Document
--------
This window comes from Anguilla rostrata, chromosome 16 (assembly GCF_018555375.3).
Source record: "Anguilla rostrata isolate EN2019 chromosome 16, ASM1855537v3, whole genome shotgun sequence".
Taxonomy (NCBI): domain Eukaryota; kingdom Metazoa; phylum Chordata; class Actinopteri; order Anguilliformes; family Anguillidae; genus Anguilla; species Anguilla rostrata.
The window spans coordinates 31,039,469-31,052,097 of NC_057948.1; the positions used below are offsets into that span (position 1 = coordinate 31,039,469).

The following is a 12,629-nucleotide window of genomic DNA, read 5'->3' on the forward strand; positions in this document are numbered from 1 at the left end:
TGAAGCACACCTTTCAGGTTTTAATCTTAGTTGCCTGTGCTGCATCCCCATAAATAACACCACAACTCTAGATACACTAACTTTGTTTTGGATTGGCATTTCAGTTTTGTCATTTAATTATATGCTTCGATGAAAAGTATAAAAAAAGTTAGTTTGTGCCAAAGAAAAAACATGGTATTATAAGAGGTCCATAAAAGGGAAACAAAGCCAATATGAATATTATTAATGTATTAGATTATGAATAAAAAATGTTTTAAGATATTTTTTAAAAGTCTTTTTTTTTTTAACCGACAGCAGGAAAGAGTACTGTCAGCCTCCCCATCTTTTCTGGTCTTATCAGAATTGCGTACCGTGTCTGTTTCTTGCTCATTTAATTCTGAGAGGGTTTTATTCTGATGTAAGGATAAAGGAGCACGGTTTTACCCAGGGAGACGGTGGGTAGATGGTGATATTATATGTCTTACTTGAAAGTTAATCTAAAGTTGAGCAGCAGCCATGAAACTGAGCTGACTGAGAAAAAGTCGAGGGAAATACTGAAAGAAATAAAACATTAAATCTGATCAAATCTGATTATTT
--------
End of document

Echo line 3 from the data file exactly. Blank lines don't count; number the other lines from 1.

Taxonomy (NCBI): domain Eukaryota; kingdom Metazoa; phylum Chordata; class Actinopteri; order Anguilliformes; family Anguillidae; genus Anguilla; species Anguilla rostrata.